Starring: Seth Rogen, Zac Efron and Rose Byrne
Directed By: Nicholas Stoller
Running Time: 1 hour 35 minutes
Our Rating 3.5 out of 5 Stars
Did “Neighbors” need a sequel? Absolutely not. It didn’t even end with a cliffhanger or any storyline that would necessitate the need for a second. But in today’s theater age, profit=sequel. Of course I may further incite the need for a “Neighors 3” with the following statement. Despite the same plot, and a gender swap out, “Neighbors 2: Sorority Rising” is funnier and even more charming than the first.
A couple of years after the events of “Neighbors”, Mac (Rogen) and Kelly (Byrne) are expecting their second child and looking to move into a more spacious home. With the fraternity no longer hosting raging keggers, they find a buyer with no problem. The only problem is escrow. Since I’m not a homeowner, nor have I attempted to buy one yet in my life, I was unsure as to what escrow means. Apparently Mac and Kelly don’t either. It means that the buyers can change their mind in 30 days if there’s something they don’t see fit about the home. Of course this could easily just be a plotline convenience created by the movie.
Coincidentally, the old fraternity house is about to become alive with again with a sorority. Shelby (Chloe Grace Moretz), Beth (Kiersey Clemons) and Nora (Beanie Feldstein) are sick of the generic sororities, at least the typical Greek life tropes the movie portrays. Instead of conformity, forced cheeriness and male degradation, the trio creates their own sorority meant to empower their inner-lioness. Obviously a bunch of screaming girls, hosting their own raging keggers, doesn’t sit well with Mac and Kelly. The rest of “Neighbors 2” is the various hijinks and escalating pranks that happen between the two warring neighbors.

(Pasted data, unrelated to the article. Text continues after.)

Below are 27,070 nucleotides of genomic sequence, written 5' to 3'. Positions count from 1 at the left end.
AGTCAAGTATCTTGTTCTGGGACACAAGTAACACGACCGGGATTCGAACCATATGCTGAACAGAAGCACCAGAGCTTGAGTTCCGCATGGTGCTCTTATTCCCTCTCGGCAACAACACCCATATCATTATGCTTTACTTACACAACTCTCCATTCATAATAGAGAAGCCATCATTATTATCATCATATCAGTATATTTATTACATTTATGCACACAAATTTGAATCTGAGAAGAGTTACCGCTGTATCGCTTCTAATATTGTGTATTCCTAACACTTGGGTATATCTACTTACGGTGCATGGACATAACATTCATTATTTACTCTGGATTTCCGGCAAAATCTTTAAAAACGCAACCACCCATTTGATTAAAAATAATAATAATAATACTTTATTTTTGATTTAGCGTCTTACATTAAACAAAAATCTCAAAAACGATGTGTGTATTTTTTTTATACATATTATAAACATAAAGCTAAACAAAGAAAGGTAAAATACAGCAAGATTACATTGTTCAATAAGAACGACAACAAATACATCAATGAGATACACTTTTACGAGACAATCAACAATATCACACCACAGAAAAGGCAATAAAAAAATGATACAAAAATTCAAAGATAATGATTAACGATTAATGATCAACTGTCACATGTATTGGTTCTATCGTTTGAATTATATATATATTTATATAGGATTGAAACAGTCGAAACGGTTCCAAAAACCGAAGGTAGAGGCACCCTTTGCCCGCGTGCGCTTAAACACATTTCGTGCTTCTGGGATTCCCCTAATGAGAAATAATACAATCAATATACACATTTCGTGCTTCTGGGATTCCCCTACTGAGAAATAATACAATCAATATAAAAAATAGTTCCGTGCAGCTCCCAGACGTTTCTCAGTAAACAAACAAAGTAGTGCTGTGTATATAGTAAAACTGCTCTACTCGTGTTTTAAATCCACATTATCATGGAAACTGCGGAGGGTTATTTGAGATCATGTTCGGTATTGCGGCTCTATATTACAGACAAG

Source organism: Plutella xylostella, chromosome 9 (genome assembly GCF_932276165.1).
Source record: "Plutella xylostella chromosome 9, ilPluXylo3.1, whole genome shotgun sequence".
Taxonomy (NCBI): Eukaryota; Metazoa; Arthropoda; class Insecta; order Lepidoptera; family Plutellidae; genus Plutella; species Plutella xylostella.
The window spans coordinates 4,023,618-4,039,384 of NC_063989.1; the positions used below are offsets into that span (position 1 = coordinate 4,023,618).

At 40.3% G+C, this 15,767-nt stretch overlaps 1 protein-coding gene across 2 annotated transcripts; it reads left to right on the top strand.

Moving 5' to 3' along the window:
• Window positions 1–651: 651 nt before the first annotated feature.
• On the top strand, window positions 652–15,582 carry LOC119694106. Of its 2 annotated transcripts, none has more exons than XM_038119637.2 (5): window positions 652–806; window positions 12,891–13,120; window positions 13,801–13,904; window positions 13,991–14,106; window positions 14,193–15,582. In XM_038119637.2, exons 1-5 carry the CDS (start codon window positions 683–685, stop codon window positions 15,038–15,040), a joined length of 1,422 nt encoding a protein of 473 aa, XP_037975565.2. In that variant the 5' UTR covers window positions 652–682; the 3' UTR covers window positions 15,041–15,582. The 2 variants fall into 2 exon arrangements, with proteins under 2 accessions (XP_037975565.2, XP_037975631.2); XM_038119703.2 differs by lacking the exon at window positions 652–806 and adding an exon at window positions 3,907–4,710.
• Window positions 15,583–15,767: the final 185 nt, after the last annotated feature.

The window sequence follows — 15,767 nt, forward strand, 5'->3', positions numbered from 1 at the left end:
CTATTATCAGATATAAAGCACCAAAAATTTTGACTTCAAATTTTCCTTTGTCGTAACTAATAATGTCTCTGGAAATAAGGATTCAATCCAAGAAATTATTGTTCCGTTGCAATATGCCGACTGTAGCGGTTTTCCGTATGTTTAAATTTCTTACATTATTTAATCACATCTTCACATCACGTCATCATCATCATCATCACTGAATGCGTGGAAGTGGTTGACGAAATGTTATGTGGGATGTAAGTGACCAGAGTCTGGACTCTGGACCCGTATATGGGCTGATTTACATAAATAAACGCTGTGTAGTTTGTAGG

The first “Neighbors”, which I didn’t like, was about the bond of men in college as well as learning to grow up. “Neighbors 2” has the girls at an age of 18, so we can’t really expect them to “grow up”. Instead we get a more meaningful theme of acceptance and empowerment. Even the grossest scene of the movie, the sorority sisters throwing used tampons at Mac and Kelly’s home, is a lesson. Albeit a blood soaked, gross lesson. I know that might be hard to believe, but trust me.
There are the typical cheap laughs that we’ve come to expect from a Rogen comedy. I guess we’re supposed to laugh at Rogen being fat, people getting high, vomit on the face during sex, and other tired jokes. It actually makes the tampon scene feel a lot cleverer in retrospect. It’s socially aware enough to make us feel guilty about laughing or make us actually develop a thought while laughing.
It’s just unfortunate that such an enlightening movie has to hammer home its theme at nearly every chance it can get. It’s nice to see that the five male writers were willing to flip the script and poke fun at the overtly sexual nature of college men who see women as objects. But I think at least a sixth writer, preferably female, could have helped these guys guide their justified moral outrage in funnier, more unique, and in less, obvious ways.
Teddy (Efron) is back as a man-child who still can’t grow up. He serves as the mentor for the sorority at the beginning and switches sides when he’s disowned by the sisterhood. Watching Teddy grow as a person during the movie is most character development an Efron character has ever seen. In that sense, and others, “Neighbors 2” surprised me a lot. I was expecting a lazy rehash, but I have to give credit where credit is due; the six-man writing team realizes that a little empathy for all their characters can go a long way.